FHI 360 is an international nonprofit working to improve the health and well-being of people in the United States and around the world. They employ more than 4,000 workers in 60 countries and partner closely with governments and the private sector and civil society to bring about lifesaving health care, quality education, and social change opportunities for meaningful economic participation.

And like any organization (nonprofit or for-profit), they rely heavily on high-performance technologies—laptops, desktops, and mobile devices—to assist workers both in the field and in the office.

When the chip shortage first started to impact supply chains, the IT team at FHI360 had to quickly pivot and find a way to extend the lifecycle for most employee devices without jeopardizing their digital experience and efficiency.

By taking a digital-experience-first strategy, they were able to save nearly $400k from purchasing new hardware and divert their investment instead towards a cheaper (and smarter) RAM upgrade, extending device lifecycles.

I sat down with Len Curry (IT Manager) & Terry Brown (Director, Global IT Service Delivery) at FHI 360 to ask them how they managed to pull this off.

What type of pressure was your team under to find a solution during the chip shortage?

Len:

A lot of employees were looking for more powerful machines, running Power BI, Azure, etc. But we didn’t have the budget to purchase high-end machines that cost $3k – $5k for every employee—that was simply out of the question. I was wondering, how could we address the impact and be good fiscal fiduciaries of the budget for our non-profit.

Unlike the private sector, we don’t take the approach of replacing hardware as soon as the warranty is up, that’s not cost-effective at all.

Luckily, our vendor gave us a heads up early in the pandemic that the chip shortage was going to impact future supply chains and the availability of new equipment. We had a unique situation where we had some budget remaining in the final months of the fiscal year that we needed to spend. So, part of it came down to our strong relationship with our vendor, and part of it came down to us isolating exactly which laptops needed to be replaced and what devices we could still salvage and provide a strong UX for employees.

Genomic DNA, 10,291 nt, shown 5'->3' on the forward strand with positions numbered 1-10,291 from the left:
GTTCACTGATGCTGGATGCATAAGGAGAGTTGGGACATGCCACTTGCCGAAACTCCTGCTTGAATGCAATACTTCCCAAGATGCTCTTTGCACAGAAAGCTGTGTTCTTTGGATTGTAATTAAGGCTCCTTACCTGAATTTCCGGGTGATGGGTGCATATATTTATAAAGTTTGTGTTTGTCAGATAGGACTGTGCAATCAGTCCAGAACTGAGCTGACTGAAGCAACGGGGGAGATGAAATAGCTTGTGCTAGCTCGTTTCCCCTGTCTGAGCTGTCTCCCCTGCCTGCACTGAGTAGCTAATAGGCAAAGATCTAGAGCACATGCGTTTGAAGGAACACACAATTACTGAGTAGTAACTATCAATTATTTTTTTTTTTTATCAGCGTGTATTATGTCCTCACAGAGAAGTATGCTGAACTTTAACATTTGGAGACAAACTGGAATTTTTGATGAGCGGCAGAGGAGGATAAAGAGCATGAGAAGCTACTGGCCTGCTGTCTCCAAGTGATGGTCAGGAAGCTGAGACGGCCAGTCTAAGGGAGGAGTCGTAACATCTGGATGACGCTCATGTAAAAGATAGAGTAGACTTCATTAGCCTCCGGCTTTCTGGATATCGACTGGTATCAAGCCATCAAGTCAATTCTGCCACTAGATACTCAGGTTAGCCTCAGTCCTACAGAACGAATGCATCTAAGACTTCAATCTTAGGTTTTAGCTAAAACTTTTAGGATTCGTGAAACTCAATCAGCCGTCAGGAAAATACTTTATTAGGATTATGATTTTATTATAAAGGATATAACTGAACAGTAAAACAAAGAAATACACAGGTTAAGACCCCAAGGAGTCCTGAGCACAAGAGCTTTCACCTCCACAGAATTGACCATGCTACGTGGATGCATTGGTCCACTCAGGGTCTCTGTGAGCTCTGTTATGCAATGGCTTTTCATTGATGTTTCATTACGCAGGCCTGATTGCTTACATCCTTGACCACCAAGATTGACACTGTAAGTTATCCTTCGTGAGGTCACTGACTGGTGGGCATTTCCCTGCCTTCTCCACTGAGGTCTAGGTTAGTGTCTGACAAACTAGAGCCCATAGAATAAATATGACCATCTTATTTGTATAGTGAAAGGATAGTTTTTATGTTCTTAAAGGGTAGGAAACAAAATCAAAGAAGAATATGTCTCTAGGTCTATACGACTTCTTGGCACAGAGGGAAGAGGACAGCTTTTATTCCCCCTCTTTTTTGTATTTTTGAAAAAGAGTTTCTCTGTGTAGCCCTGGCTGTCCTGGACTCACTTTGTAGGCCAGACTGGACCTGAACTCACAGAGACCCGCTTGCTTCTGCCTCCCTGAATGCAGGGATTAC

Wait—how did you get your hardware purchase order approved so quickly? For most organizations, this can be a real pain!

Terry:

Our CIO is driven by making decisions based on actual vs assumptions. Using Nexthink’s platform we were able to find that the offending factor impacting hardware performance came down to core count. We had the visibility to see that higher cores had lesser CPU utilization and relatively few cases of BSODs (Blue Screens Of Death), etc., and the data to back up our findings. This revelation saved us a huge amount of time and headaches and helped kickstart our strategy.

{Read the Report: Learn how processor speed & CPU core count impacts device startup time}

I also found that some machines simply needed more RAM (16 Gig to be precise) to perform better. After setting up a few stress tests, I was able to approach management with a solid hardware refresh plan.

We decided to stagger our purchase with some new hardware with the additional core configuration before the end of the year (and before the chip shortage really started to impact us), and in parallel, we’d approach several hundred users to install additional RAM (extending the performance of their current hardware).

What was the investment breakdown, new machines versus extending your old hardware?

Len:

So, our plan wasn’t to take one versus the other but to apply both strategies, selectively. I created a cost avoidance tracker tool, which currently reflects just under $400k is hardware cost avoidance and savings.  If we didn’t review our current situation carefully and given the challenges of the chip shortage, all of that money would have been spent on new machines versus the $60 investment on a stick of RAM per computer.

We are happy that we’ve been able to extend the lifecycle for most of our hardware, for a fraction of the cost of buying new equipment.

What’s the shelf-life currently for the average FHI 360 computer?

Terry:

Right now, it’s probably every 4 – 5 years. We really push it to at least five years if at all possible, and with the new configuration update with the additional core count, we’re aggressively looking into extending our hardware lifecycle to six years.

We just received the last 400 machines that we ordered in July, at the end of the year. It’s a good thing we were able to extend a good portion of the devices in our environment with the extra memory to address immediate performance issues.

{Tossing away old hardware? We found that only 2% of old hardware needs to be replaced}

The goal is to introduce more 8-core machines, which only cost us an additional $175 when we moved from four cores to eight, which helps us future-proof our hardware purchases. Even today, not all these cores are being used. Most apps need 3 or 4 cores to perform well, but we’re more strategic now about when to spend big on a new computer and when and how to get more performance out of older devices with less costly updates.

And I think our story is applicable for anyone in IT—not just the non-profit sector. The silver lining in all this is that yes, we’ve saved money, and while it wasn’t our original intent to be greener, we’re happy to also play a small but important role in being more sustainable, and that’s something every technology professional should take seriously.


Mary Anne Cacciola is a Senior Product Marketing Manager at Nexthink. Learn More